Community Update

World Pulse Toolkits Available!

At World Pulse, we recognize the need for ongoing learning—for you and for your community! Our toolkits are all available here.

We are especially excited to share our signature Citizen Journalism and Digital Empowerment Curriculum. Start learning today!

CHILD BRIDES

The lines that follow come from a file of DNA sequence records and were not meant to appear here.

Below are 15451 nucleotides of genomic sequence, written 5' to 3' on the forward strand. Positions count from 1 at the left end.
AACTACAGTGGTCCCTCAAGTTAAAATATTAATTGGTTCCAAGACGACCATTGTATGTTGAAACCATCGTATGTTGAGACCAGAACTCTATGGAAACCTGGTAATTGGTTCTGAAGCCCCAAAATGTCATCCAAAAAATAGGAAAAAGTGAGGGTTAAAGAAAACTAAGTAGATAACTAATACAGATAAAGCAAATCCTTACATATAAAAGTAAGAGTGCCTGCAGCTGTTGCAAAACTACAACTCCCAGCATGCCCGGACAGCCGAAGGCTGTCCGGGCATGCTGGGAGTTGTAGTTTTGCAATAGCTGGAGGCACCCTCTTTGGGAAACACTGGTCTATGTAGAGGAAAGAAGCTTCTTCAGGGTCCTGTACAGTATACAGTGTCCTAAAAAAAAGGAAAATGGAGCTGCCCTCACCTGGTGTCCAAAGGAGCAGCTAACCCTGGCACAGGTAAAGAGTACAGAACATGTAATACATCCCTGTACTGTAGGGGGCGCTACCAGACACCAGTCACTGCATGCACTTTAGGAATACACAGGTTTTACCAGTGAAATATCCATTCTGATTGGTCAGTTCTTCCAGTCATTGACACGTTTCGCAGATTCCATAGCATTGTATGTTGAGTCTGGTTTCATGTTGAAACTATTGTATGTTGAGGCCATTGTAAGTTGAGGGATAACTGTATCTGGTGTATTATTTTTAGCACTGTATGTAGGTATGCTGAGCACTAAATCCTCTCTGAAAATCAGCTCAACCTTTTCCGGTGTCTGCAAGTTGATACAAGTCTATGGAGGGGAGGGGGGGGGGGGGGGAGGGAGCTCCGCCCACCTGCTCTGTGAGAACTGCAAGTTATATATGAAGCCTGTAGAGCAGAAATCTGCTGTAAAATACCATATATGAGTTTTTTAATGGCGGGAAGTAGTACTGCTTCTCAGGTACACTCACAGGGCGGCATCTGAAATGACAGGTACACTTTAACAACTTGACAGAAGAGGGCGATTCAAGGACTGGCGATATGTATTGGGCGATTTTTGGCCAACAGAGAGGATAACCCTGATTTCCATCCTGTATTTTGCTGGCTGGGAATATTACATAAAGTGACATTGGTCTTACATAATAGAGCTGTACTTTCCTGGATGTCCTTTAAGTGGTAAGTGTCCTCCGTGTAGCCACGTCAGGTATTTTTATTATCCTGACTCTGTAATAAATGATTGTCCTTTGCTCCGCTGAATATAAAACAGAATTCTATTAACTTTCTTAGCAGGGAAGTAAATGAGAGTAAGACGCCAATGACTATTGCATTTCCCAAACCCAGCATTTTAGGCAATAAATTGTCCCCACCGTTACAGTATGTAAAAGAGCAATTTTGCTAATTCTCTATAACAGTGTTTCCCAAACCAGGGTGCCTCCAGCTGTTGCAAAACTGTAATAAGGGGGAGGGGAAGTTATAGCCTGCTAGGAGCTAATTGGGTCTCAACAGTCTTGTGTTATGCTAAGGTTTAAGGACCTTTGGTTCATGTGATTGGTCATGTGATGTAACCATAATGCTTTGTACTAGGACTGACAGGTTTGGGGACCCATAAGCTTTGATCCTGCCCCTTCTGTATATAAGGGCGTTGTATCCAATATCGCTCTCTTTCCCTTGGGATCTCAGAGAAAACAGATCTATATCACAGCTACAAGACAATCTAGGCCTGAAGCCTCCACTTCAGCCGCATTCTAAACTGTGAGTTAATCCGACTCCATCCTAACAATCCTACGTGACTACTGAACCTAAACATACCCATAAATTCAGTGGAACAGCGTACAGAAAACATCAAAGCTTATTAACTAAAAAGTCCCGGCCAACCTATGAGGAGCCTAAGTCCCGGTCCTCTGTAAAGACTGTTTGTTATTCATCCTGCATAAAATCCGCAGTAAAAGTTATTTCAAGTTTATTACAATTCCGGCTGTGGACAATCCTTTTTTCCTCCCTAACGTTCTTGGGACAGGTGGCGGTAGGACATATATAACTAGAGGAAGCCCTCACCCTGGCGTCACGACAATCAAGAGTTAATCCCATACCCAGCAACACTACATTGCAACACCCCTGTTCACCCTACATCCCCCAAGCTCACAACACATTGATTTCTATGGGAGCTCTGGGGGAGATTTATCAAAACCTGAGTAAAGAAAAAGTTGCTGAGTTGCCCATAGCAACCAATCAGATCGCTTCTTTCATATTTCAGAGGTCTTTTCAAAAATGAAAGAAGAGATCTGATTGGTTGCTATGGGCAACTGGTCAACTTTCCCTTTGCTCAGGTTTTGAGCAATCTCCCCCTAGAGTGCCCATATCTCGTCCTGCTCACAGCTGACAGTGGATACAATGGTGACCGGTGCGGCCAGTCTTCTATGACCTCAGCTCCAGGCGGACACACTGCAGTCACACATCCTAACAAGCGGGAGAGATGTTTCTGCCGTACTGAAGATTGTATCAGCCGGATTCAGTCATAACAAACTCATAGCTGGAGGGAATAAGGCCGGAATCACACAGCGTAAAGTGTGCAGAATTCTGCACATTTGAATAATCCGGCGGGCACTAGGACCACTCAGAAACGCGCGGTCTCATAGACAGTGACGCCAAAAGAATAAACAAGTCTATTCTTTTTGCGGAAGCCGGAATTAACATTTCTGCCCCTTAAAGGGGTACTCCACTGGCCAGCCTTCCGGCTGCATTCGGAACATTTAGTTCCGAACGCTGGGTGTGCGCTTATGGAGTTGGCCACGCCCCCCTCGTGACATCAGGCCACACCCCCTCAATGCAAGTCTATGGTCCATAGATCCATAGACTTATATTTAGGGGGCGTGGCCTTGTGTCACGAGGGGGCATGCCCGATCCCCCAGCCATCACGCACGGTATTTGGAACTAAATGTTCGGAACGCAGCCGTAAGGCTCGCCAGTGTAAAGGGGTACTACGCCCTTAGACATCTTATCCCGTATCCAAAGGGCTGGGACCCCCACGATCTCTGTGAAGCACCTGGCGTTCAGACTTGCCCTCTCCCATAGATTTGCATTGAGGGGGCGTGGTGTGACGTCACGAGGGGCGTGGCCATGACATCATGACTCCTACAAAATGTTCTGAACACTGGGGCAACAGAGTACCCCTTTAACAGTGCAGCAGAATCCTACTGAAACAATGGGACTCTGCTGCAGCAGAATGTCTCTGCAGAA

Imagine a young girl, around the age of nine years old, living in Africa. She is lucky to have been attending school for a few years now. She has never left her village and cannot even begin to imagine the extent of the enormous world surrounding her. Her mother must stay home in order to care for the countless other children in her family, and her father loses his job and all source of income. This young girl’s family becomes extremely poor and can barely afford to eat. She must drop out of school. Her father soon announces that she is to be married off to a man four times her age, as she can lead a better life with him. The little girl cries and objects to this arranged marriage, but nothing will change her father’s mind. The deal is done, the money paid. The girl’s father made a tremendous amount of money, just enough to fill the rest of his family’s bellies. Everyone’s belly that is, except his nine year old daughter’s. In exchange for the money, he gives up his daughter. He now has one less mouth to feed, one less education to pay for. She is nothing but an object to him. The wedding takes places that very night, hidden in darkness. Laws have been broken, but the marriage is official. They are husband and wife. At just nine years old she is married. The newly wed groom has promised his bride’s father that he would not touch her until after she reached puberty, but of course he does not keep his word. Later that night, he rapes the nine-year-old girl, and continues to do so through the night, despite her screams and protests. Nobody is there to rescue her; her in-laws even encourage the groom’s unbelievable actions. Nobody prevents the man from hurting the girl. This continues for many years. The girl is all alone. She lives in a new village, far from her family or any sort of modern civilization. There is nobody for this child to befriend, there are no other children to play with, nobody to teach her how to protect herself. She endures the usual, treacherous nights of sexual abuse, and at her refusals, the violence. She cannot even remember how many times he has harmed her. There are far too many to remember. Forced to do housework and laborious outdoor chores, forbidden to leave the yard, this girl is an outcast. At the age of thirteen, the girl realizes she is pregnant with her first child. Due to malnourishment and further beatings, she suffers a miscarriage. This only results in more pain. Three months later, she is pregnant yet again. The pregnancy is difficult, but the birth even more so. The baby girl is born prematurely and is unhealthy. The baby dies within a year. At the age of fifteen, the girl gives birth to a boy, enduring days of labour alone. Both survive, but barely. No medical services are present. It is unheard of in these places to have birthing assistance. Unknowingly, both the baby and the mother have HIV. The young mother also has fistula. Her body was not mature enough to have a baby. She is unable to control her bladder and as a side effect, the nerves in her left foot have been damaged. The young mother smells so bad that her husband soon kicks her out. She must take the baby with her. She makes her way to the village centre, a place she has rarely visited. She limps there, leaking. Nobody in the village pays her any mind. She is not an abnormality there. Numerous young mothers wander the village with their children, searching for help that will never arrive. They all have the stone cold, hard, too young to have been married look in their eyes. They have all experienced things well beyond anyone’s years. They have seen sights too horrific for anyone’s eyes. Nobody should have to go through what they have. The girl searches for people she knows, but she has no friends. She searches for medical aid, but there is none. She tries to find a job, but no employer wants an uneducated, smelly worker with a young child requiring care. She must fend for herself and care for her baby at the same time. It is impossible. She goes insane. She is in intense pain and is starving. Her baby will not stop crying. Nobody stops to help her. Nobody pays her any attention until they remove her dead body from the street. Her baby is placed in an unsanitary orphanage but soon dies from infection. This is the end for both of them. This is the sad but true story of countless young girls across our planet